The Mirror of Literature, Amusement and Instruction published in the year 1847, by Charles Ollier, describes the cotton wealth of India and makes an argument for Britain to pump in more capital to bring more land under cotton cultivation.
In old times, as now, the greatest cotton country in the world was India. If we will be at the pains to examine the history of that country as far as its manufactures are concerned, we shall find that in all ages it has been unrivalled for the production of cotton goods, its fabrics being still superior in fineness and beauty to anything produced by the looms of the West. Many circumstances, no doubt, have always concurred to ensure to it this distinction; but among these must unquestionably be reckoned the command of a profusion of the raw material of the most exquisite quality. For several generations the cotton goods of India were at once superior in quality and inferior in price to the fabrics of Europe; and as late as sixty years ago, it was very generally feared that the quantities of them poured into the home market by the East India Company would utterly swamp our own manufacturers.
This circumstance, which appeared at the time to be an evil, should probably be reckoned among the chief causes of our industrial prosperity; for, driven to compete with the productions of a country where both labour and the raw material were much cheaper than here in England, we applied our utmost ingenuity to the invention and improvement of machinery, by the aid of which we have been enabled to turn the tables but too effectually upon the Hindus. We can now take the cotton grown at their very doors, transport it sixteen or seventeen thousand miles by sea, spin, weave, and dye it in the heart of Great Britain, and then carry it back to India, and sell it much cheaper than they can afford to do. This is one of the most striking triumphs of modern civilisation, and tends to encourage the hope that, in mere physical processes, there is scarcely any limit to improvement.
There is scarcely any province in India in which some kind of cotton might not be grown. Throughout nearly the whole plains of the Punjab it is found to flourish luxuriantly, more especially in the ceded Doab of Jullender and in the contiguous one of Bari, still nominally at least under Sikh authority. Assam likewise, on the north-east, produces excellent cotton; and descending through every parallel of latitude, from the Doab of the Ganges and Jumna down to Coimbatore and Tinevelli, we find innumerable districts admirably adapted to the cultivation of cotton. Accordingly, from the remotest ages the natives of Hindustan have been clad almost in nothing else. Nor is this all. There is scarcely a single comfort or luxury of life in the promotion of which cotton is not an instrument. From the sumptuous beds, sofas, and divans of the Zenana, down to the humblest pack-saddle for an ass, every thing in India is stuffed with cotton. They have cotton tapestry, cotton carpets, cotton tents and hangings, cotton cordage and ropes, with nearly every thing else of a similar description.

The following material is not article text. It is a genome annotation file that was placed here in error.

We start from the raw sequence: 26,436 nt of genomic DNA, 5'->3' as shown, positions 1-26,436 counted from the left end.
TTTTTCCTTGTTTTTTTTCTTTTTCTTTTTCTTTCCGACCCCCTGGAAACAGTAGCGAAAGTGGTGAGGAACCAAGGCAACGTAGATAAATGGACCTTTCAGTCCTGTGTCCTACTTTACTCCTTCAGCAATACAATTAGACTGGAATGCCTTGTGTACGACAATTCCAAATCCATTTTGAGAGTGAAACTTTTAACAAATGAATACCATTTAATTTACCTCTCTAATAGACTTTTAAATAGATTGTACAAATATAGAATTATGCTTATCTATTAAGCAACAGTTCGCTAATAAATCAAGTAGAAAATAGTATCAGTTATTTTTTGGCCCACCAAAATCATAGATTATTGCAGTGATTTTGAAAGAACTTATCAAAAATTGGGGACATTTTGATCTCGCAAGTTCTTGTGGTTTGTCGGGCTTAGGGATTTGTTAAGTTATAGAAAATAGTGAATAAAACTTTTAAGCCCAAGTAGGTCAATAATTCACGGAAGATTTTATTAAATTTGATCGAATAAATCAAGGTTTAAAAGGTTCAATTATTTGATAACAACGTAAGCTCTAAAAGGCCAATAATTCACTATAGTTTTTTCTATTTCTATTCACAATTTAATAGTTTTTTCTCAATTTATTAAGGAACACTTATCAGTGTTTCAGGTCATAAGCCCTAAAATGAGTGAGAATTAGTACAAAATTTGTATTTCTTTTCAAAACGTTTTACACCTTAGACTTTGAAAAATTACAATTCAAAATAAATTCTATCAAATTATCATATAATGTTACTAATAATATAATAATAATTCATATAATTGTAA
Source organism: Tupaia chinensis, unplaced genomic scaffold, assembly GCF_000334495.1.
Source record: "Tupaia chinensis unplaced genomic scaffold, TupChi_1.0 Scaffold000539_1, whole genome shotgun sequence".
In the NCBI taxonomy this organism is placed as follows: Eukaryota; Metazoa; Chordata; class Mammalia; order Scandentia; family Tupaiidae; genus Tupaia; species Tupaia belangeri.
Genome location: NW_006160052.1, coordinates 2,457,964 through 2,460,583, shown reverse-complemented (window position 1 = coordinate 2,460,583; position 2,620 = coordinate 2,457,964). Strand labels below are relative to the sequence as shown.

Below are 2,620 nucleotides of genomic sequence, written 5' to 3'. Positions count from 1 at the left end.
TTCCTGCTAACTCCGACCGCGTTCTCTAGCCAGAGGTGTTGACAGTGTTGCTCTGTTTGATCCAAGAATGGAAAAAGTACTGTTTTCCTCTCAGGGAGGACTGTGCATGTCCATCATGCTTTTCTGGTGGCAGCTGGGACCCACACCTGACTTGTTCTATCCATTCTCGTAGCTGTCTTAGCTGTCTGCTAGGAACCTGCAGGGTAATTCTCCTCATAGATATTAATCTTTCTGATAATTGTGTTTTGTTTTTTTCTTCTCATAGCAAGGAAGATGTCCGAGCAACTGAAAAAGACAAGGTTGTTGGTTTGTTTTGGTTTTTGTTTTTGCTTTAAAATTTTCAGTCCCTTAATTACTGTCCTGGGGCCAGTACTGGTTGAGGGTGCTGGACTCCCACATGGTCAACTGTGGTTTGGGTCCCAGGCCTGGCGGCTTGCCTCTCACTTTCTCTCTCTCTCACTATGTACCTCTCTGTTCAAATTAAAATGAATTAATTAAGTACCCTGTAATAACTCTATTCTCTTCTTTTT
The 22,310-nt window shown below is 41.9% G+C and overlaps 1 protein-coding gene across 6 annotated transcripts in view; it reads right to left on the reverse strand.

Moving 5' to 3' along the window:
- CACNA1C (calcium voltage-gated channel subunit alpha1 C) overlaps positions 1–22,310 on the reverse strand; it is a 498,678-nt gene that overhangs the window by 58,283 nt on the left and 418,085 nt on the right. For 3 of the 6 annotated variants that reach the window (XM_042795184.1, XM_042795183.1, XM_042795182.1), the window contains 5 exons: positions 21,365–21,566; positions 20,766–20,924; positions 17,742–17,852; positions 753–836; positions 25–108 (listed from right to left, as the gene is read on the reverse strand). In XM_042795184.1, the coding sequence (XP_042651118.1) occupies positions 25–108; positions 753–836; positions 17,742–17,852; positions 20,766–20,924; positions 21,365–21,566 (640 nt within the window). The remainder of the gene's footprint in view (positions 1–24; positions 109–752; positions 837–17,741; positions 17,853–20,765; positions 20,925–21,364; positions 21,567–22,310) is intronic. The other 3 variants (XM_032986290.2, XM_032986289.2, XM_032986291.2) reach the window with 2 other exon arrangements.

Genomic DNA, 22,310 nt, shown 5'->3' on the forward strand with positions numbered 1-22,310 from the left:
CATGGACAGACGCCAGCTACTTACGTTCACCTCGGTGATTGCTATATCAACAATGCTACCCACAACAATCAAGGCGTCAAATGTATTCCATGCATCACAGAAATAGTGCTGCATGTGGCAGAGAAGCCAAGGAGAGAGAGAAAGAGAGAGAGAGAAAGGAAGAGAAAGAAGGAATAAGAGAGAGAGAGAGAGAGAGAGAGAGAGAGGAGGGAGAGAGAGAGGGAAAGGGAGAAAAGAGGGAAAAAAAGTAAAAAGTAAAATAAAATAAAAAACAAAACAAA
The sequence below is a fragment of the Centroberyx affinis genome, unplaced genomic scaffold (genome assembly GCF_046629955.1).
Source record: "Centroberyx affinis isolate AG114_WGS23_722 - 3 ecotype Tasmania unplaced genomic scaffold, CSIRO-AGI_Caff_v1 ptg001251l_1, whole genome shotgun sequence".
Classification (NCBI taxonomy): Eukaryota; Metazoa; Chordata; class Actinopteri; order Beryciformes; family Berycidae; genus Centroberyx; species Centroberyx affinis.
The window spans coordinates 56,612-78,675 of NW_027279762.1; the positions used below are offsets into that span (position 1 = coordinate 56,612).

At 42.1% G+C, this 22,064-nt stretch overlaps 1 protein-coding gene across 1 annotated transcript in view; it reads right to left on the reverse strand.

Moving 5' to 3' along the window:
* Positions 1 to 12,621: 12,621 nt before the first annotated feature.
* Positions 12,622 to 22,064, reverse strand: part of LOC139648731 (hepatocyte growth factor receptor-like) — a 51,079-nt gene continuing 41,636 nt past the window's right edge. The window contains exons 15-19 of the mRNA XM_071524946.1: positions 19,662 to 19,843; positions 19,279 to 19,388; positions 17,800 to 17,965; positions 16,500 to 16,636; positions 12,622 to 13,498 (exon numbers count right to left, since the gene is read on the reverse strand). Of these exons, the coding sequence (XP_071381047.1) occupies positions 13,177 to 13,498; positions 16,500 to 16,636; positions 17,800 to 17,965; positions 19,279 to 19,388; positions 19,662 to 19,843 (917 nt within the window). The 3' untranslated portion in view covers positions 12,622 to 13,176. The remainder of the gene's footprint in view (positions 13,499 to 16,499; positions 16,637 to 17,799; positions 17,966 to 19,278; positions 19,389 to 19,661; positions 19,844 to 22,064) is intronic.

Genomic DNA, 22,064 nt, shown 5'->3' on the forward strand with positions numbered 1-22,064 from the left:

Let us now endeavour to make some approximation to the amount of cotton thus consumed in India. Its inhabitants may be estimated in round numbers at two hundred millions of souls, each of whom consumes annually in clothing two pounds of cotton on an average, which will make four hundred million pounds of cotton appropriated to the manufacture of dress. At least an equal amount must be consumed in the other uses to which, as already stated, cotton is applied; so that the people of Hindustan themselves use annually the enormous amount of eight hundred million pounds of cotton, without taking at all into account the quantity they manufacture for exportation.
And yet not one-twentieth part of the land adapted to the cultivation of the cotton plant or shrub is appropriated to that species of cultivation. One obstacle, it is said, is the land-tax, which the East India Company has hitherto levied with too little regard to its own interests. To what extent taxes on cotton-grounds ought to be remitted, we are not here prepared to say; but it would most undoubtedly be wise in the Indian government to make all practicable sacrifices to encourage and facilitate the cultivation of cotton.
One preliminary step, however, must be the construction of railways and other roads, otherwise, when the cotton shall have been grown, its price will have been so much enhanced before it reaches the coast, that, however excellent in itself, it will be wholly unable to compete with the cottons of America. It is preeminently for our interest that the people of India should be wealthy; and to render them so, we can imagine no better means than pouring in among them annually many of those millions of capital which at present find their way across the Atlantic.